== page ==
Comforting words in the midst of suffering don’t come easily. This is especially true when that person is facing a terminal illness. Maybe you’re in this position and want to encourage and bring comfort to someone who is facing death. Or, maybe you’re wondering what happens after death yourself.
A friend, who is a pastor and one of the most caring people I know, recently visited his uncle who is dying soon. After returning home and realizing that their conversation was quite shallow during the visit, he decided to send his uncle a letter.
I think my friend did a phenomenal job of loving, encouraging, and pointing his uncle to the only hope we have. May you be encouraged as you read this letter, too. Note: I changed the names below.
Dear Uncle Jim,
I am so glad we got to pray together the other day. I know our phone call was not very long but it was good to hear your voice and to be able to talk to you.
I haven’t talked with a ton of people as they are nearing the end of their life, but enough to know that many thoughts come up at this point. Thoughts about the things they are most proud of. Thoughts about regrets they may have. And almost universally, thoughts about whether they lived a good enough life. These are the places I imagine my mind would go to as well.
One of the things I imagine that I’ll want to be fairly certain about in my last days is where I stand with God. For many people they think that if they were good enough then they will be okay with God and if they weren’t good enough then they aren’t okay with God. This can leave people with a lot of uncertainty and fear as they approach their final moments.
But one of the things I have always appreciated about Christianity is that it tells me a different story. It tells me that I can be at peace with God and know with certainty where I am headed after I die. The reason for this is not that I am good enough. As a matter of fact, it fully acknowledges that I could never be good enough. It tells me that I don’t have to put my trust in what I’ve done in order to be right with God. Instead, it tells me to put my trust in Jesus, the one who did everything perfectly and died for me. Putting my trust in him and believing that he loves me and sacrificed himself for me is what can bring me peace with God and is what can help me to know that I’ll spend eternity in heaven.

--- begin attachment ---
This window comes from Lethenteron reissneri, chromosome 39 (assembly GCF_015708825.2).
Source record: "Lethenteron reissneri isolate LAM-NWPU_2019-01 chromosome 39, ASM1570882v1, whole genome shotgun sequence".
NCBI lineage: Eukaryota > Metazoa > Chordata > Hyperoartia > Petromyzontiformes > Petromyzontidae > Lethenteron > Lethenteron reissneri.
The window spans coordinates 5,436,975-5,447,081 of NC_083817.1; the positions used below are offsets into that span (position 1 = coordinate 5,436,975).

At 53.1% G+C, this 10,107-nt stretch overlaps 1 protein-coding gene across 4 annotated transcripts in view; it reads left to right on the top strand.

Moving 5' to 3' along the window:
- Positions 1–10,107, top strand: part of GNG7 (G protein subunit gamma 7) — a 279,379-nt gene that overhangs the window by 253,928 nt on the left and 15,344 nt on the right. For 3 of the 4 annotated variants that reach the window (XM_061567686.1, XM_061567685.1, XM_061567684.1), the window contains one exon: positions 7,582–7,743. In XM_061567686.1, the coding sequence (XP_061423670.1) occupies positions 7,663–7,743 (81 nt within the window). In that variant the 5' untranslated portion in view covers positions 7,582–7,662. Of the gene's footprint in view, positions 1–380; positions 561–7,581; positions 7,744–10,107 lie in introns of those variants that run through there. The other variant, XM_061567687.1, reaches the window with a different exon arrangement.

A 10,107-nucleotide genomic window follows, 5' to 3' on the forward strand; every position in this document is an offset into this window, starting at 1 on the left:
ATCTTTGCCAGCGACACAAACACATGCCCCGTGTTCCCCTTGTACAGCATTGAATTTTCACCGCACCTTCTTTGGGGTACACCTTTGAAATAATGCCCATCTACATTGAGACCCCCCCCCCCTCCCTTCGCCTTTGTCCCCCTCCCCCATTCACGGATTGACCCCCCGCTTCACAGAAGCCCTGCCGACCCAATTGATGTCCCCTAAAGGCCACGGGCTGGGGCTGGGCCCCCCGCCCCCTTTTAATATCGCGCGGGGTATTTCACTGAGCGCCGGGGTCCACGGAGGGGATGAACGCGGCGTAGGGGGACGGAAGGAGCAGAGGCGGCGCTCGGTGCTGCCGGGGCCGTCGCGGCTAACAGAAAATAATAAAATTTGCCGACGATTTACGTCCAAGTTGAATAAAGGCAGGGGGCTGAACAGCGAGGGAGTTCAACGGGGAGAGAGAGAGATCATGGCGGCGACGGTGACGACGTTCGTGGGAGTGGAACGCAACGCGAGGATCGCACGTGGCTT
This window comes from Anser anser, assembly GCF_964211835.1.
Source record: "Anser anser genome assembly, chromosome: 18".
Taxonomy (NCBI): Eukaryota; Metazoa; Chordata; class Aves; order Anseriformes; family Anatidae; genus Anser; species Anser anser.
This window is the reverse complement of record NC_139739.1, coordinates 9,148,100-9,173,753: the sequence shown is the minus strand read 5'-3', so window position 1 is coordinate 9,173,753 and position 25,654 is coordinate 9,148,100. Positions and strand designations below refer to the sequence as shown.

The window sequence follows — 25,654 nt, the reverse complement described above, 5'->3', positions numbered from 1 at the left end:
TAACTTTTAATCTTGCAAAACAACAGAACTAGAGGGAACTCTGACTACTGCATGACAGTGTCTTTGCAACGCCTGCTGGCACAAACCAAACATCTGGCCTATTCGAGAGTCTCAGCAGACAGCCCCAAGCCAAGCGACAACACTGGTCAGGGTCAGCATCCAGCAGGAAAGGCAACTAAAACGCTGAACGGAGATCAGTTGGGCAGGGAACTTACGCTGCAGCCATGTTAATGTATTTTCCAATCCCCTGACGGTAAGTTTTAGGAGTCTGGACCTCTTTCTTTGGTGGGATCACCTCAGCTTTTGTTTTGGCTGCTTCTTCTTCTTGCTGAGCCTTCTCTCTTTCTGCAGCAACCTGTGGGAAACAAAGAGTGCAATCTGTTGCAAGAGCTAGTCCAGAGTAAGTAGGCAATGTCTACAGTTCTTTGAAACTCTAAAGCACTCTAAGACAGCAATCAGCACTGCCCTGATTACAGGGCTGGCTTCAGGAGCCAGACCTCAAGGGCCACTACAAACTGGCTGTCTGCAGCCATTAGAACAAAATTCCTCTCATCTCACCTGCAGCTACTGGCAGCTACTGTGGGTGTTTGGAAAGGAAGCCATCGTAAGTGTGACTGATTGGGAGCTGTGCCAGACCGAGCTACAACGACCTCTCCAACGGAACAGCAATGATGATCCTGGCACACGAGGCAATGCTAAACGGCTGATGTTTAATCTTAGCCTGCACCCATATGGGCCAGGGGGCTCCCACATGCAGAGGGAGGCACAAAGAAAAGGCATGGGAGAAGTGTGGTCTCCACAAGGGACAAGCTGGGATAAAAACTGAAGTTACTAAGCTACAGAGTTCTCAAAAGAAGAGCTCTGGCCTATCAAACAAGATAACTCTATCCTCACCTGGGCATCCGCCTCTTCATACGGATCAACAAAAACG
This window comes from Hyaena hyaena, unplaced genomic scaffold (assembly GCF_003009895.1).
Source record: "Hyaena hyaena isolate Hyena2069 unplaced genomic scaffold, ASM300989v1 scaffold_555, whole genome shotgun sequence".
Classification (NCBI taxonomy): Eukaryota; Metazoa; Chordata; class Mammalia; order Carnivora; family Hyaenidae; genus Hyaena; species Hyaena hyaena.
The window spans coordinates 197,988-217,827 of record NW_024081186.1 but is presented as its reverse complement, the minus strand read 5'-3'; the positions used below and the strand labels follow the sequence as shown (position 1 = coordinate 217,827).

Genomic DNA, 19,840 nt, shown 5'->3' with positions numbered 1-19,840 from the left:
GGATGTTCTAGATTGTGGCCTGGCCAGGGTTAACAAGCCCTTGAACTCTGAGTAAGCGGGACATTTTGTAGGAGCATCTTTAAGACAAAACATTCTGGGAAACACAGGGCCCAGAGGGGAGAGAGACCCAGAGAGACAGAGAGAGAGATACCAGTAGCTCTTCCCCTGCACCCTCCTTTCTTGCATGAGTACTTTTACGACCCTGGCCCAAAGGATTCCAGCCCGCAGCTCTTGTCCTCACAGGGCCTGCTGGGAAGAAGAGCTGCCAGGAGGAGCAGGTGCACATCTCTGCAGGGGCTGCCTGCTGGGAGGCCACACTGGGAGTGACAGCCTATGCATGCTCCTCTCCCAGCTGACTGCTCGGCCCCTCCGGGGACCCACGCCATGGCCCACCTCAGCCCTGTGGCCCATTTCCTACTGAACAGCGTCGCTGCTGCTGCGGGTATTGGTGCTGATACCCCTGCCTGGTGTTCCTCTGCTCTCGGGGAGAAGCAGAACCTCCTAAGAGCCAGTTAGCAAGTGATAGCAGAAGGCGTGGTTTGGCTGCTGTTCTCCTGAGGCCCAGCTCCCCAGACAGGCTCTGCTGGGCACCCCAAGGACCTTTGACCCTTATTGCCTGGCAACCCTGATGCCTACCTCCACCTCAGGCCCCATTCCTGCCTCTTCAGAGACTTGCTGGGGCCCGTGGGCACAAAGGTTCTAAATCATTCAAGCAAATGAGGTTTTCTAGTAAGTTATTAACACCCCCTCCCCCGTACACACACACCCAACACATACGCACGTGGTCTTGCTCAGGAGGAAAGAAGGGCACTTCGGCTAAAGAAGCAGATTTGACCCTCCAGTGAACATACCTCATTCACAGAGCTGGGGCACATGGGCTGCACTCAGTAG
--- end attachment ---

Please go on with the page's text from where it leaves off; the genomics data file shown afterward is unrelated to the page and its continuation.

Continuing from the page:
As I’ve talked with people through the years I have seen and heard all kinds of reasons that make this difficult for people to accept. Maybe they have been angry with God because certain things haven’t gone the way they hoped they would in life. Maybe they have wounds from a church or people who claim to be Christians. Maybe there are questions they have or things they didn’t understand. There are lots of reasons people could be far from God because of the brokenness in this world. But I am convinced that, of all the things that matter in life, knowing God–the one who made us and made this beautiful world–and knowing his love and forgiveness is one of the most satisfying there is. It is something I have experienced myself.
It is my great hope and prayer that as you near the end of your journey on this earth that you would be at peace with God. I pray you would come to him, tell him that you want to be at peace with him, and put your trust in Jesus.
I love you,